By Arpita Bhattacharyya1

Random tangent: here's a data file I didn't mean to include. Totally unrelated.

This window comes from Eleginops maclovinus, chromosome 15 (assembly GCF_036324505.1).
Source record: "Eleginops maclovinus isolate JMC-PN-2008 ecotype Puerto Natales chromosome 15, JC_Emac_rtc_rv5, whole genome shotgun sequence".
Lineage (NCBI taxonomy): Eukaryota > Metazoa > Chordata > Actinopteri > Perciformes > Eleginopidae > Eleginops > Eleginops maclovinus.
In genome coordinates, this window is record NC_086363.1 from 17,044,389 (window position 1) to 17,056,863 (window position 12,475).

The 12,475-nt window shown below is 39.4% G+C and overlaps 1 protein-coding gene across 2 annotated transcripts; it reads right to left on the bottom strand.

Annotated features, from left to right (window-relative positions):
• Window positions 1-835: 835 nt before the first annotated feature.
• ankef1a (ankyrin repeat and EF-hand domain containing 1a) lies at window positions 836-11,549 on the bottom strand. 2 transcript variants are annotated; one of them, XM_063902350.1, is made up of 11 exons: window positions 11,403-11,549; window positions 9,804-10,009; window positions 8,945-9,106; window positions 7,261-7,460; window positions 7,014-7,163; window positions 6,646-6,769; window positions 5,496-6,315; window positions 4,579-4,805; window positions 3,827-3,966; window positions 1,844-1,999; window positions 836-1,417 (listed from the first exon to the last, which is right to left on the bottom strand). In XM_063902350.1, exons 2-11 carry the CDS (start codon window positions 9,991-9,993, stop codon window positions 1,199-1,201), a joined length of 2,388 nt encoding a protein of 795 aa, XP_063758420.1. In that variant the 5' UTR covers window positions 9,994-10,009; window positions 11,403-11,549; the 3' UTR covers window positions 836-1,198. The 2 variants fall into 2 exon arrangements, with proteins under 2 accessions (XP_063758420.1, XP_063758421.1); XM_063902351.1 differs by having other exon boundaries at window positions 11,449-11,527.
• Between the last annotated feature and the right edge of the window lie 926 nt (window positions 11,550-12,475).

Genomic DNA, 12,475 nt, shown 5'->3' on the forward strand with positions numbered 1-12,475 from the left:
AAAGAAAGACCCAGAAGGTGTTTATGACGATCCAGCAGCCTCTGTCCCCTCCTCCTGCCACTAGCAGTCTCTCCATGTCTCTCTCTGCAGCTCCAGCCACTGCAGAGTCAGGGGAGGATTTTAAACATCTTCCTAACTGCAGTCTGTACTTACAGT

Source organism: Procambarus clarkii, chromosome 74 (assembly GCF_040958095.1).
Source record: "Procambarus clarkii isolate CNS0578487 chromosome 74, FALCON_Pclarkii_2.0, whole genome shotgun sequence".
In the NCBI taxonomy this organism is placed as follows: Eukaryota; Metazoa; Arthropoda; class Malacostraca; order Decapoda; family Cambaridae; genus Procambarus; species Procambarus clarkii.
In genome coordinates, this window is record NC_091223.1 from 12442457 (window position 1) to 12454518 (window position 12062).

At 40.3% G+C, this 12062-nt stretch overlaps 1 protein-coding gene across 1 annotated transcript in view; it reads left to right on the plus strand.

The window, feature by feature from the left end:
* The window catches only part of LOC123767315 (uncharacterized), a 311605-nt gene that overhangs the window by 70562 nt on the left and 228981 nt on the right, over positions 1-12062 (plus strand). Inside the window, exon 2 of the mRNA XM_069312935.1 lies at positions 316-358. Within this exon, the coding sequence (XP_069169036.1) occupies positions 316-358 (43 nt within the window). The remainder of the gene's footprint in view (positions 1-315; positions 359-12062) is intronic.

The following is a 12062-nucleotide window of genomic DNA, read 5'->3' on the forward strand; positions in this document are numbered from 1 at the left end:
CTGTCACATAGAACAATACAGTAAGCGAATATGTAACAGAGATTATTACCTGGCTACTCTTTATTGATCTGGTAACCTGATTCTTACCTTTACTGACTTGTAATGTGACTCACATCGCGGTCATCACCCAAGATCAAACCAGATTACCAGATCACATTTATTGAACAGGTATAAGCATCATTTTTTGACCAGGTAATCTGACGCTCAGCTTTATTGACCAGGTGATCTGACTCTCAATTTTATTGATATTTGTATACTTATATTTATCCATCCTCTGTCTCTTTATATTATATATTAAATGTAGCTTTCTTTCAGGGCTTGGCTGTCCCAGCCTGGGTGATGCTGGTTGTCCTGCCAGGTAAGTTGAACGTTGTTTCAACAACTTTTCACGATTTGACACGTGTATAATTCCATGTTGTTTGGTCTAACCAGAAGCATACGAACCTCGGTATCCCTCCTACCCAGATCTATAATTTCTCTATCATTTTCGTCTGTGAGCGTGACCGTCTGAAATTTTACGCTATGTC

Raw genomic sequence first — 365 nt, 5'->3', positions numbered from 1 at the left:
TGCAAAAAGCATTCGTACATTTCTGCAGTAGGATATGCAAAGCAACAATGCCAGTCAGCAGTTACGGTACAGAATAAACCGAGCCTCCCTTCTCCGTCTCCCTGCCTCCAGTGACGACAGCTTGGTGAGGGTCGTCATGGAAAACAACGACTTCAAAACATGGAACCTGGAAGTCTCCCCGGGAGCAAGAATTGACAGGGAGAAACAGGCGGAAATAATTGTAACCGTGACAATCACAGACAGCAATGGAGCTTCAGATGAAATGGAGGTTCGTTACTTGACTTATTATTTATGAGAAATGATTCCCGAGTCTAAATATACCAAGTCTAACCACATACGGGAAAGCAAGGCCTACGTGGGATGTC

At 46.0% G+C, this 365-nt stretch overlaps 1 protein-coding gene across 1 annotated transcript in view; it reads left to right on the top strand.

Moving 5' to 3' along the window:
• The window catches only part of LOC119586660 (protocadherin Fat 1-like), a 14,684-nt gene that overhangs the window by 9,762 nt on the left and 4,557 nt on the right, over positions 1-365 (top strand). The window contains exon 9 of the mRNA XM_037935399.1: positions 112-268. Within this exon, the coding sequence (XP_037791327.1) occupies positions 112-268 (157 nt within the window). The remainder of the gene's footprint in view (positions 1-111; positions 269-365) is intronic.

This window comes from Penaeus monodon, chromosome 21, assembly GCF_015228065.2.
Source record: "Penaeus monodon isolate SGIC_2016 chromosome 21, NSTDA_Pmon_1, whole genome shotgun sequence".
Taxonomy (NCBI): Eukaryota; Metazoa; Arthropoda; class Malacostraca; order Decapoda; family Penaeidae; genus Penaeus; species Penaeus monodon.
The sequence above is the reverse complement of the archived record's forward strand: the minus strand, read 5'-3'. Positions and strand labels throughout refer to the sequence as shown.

The terms “process, machine, manufacture, and composition of matter” in Section 101 of the U.S. Patent Act2 provide an expansive scope for patentable subject matter. To rein in this vast scope, the United States Supreme Court decreed that “laws of nature, natural phenomenon, and abstract ideas” are outside the ambit of patentable inventions.3 Thus far, the Supreme Court has failed to provide any clear rationale for such per se exclusion,4 except for frequently raising preemption concerns in its analysis of subject matter exclusion,5 thus frustrating the application of the patentable subject matter doctrine to emerging technologies, such as genetics, medical diagnostics, computer software6, and business methods. Preemption in the patent context implies that claims that forestall competitive development—i.e., claims that can have an overly broad impact on downstream innovation—are not eligible for patent protection.7 The concern was first raised in the 1972 case of Gottschalk v. Benson.8 Since its inception in the Gottschalk opinion, preemption has been mentioned in every Supreme Court opinion focusing on § 101,9 including the Court’s two most recent opinions on the topic—Bilski v. Kappos10 and Mayo v. Prometheus.11 In Bilski, the Court pointed out that to allow "petitioners to patent risk hedging would pre-empt use of this approach in all fields."12 And in Prometheus, the Court at the outset found the claims at issue failed the “inventive concept” test;13 yet, it went on to invoke preemption by stating that “upholding the patents would risk disproportionately tying up the use of the underlying natural laws, inhibiting their use in the making of further discoveries.”14